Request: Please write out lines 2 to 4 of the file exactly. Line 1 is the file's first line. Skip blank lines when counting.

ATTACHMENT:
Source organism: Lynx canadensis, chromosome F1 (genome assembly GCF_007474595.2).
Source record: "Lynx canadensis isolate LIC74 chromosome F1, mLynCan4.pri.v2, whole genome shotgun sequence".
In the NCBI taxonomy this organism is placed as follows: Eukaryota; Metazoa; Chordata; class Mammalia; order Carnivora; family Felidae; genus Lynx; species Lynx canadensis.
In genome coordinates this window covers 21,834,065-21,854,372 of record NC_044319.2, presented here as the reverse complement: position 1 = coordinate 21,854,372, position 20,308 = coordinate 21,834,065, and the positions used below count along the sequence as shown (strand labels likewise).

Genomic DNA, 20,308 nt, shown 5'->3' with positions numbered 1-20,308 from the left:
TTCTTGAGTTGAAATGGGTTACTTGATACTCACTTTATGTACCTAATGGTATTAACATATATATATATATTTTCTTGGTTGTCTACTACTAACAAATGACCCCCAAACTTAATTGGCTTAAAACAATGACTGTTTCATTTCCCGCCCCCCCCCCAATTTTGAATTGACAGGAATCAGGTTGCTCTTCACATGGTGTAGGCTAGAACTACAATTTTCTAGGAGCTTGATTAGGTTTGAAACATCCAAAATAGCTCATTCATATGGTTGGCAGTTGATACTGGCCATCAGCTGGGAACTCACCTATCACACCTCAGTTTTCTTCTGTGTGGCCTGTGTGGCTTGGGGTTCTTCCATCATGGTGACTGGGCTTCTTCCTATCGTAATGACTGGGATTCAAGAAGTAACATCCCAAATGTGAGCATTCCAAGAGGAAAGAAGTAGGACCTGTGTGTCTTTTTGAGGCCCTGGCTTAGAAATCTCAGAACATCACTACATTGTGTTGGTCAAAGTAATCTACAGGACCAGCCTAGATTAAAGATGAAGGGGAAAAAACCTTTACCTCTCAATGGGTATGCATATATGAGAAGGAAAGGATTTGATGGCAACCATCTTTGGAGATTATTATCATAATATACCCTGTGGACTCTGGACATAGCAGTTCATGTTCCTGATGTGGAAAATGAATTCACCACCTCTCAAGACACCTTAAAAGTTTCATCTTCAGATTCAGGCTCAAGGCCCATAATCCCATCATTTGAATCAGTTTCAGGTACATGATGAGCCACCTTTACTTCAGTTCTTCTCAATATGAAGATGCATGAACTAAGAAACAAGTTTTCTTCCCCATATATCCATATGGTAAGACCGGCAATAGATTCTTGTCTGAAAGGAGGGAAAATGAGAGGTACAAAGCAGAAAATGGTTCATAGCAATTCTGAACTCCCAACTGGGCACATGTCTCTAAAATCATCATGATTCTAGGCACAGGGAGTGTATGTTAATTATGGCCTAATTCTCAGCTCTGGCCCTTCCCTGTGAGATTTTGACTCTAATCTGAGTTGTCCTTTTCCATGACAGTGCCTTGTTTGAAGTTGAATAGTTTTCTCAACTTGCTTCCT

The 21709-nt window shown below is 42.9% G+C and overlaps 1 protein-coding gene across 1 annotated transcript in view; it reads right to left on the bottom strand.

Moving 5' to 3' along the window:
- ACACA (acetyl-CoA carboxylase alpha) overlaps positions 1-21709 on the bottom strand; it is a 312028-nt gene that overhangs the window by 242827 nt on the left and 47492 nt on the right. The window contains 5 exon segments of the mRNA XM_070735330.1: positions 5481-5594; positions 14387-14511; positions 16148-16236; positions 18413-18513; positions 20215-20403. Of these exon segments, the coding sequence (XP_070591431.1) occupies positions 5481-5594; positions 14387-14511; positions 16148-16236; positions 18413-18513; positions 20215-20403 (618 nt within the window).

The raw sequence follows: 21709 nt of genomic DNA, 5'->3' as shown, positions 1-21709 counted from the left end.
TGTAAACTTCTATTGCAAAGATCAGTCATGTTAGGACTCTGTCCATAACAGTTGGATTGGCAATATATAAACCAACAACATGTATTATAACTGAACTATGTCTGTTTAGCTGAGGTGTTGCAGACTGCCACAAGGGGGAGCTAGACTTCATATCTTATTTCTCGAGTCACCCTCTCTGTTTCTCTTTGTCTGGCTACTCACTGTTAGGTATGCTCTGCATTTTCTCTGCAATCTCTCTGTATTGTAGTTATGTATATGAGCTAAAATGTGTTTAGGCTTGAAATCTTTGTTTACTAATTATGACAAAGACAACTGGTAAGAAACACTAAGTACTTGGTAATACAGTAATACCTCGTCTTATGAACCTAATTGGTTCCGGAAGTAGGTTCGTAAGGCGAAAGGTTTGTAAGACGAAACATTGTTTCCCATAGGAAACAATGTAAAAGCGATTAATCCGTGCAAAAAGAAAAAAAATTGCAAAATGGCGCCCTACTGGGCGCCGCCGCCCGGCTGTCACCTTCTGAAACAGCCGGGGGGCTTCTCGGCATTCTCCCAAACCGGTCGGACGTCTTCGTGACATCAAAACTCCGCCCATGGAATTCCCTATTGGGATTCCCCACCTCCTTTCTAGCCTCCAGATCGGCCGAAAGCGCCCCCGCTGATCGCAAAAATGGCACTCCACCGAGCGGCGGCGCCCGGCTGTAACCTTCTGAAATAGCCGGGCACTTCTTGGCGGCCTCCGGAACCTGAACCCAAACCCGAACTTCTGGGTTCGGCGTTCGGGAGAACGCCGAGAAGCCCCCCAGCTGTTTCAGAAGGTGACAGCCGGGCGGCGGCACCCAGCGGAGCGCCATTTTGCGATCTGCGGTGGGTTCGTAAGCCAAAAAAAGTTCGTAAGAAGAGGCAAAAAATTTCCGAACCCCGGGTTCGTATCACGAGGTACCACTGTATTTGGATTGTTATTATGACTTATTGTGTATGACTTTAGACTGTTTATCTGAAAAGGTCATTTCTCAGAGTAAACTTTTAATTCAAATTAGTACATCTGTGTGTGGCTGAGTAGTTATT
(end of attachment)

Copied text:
Source record: "Lynx canadensis isolate LIC74 chromosome F1, mLynCan4.pri.v2, whole genome shotgun sequence".
In the NCBI taxonomy this organism is placed as follows: Eukaryota; Metazoa; Chordata; class Mammalia; order Carnivora; family Felidae; genus Lynx; species Lynx canadensis.
In genome coordinates this window covers 21,834,065-21,854,372 of record NC_044319.2, presented here as the reverse complement: position 1 = coordinate 21,854,372, position 20,308 = coordinate 21,834,065, and the positions used below count along the sequence as shown (strand labels likewise).